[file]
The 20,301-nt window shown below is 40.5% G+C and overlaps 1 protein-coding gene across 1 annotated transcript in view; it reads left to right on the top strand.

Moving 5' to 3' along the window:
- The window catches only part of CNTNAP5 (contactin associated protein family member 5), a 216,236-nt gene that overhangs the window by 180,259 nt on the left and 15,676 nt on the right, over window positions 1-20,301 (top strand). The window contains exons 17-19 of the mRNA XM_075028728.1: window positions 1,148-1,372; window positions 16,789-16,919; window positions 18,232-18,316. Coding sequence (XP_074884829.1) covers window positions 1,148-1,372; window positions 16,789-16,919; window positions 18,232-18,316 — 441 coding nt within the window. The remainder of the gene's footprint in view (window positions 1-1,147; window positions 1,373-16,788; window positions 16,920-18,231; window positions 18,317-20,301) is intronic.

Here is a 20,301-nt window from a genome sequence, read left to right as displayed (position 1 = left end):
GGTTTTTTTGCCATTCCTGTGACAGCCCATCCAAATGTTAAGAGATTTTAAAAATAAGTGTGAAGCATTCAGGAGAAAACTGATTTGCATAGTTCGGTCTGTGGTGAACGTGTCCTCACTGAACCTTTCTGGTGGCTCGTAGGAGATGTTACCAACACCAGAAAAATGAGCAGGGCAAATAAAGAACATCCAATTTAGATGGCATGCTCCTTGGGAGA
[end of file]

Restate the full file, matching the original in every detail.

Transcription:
The 20,301-nt window shown below is 40.5% G+C and overlaps 1 protein-coding gene across 1 annotated transcript in view; it reads left to right on the top strand.

Moving 5' to 3' along the window:
- The window catches only part of CNTNAP5 (contactin associated protein family member 5), a 216,236-nt gene that overhangs the window by 180,259 nt on the left and 15,676 nt on the right, over window positions 1-20,301 (top strand). The window contains exons 17-19 of the mRNA XM_075028728.1: window positions 1,148-1,372; window positions 16,789-16,919; window positions 18,232-18,316. Coding sequence (XP_074884829.1) covers window positions 1,148-1,372; window positions 16,789-16,919; window positions 18,232-18,316 — 441 coding nt within the window. The remainder of the gene's footprint in view (window positions 1-1,147; window positions 1,373-16,788; window positions 16,920-18,231; window positions 18,317-20,301) is intronic.

Here is a 20,301-nt window from a genome sequence, read left to right as displayed (position 1 = left end):
GGTTTTTTTGCCATTCCTGTGACAGCCCATCCAAATGTTAAGAGATTTTAAAAATAAGTGTGAAGCATTCAGGAGAAAACTGATTTGCATAGTTCGGTCTGTGGTGAACGTGTCCTCACTGAACCTTTCTGGTGGCTCGTAGGAGATGTTACCAACACCAGAAAAATGAGCAGGGCAAATAAAGAACATCCAATTTAGATGGCATGCTCCTTGGGAGA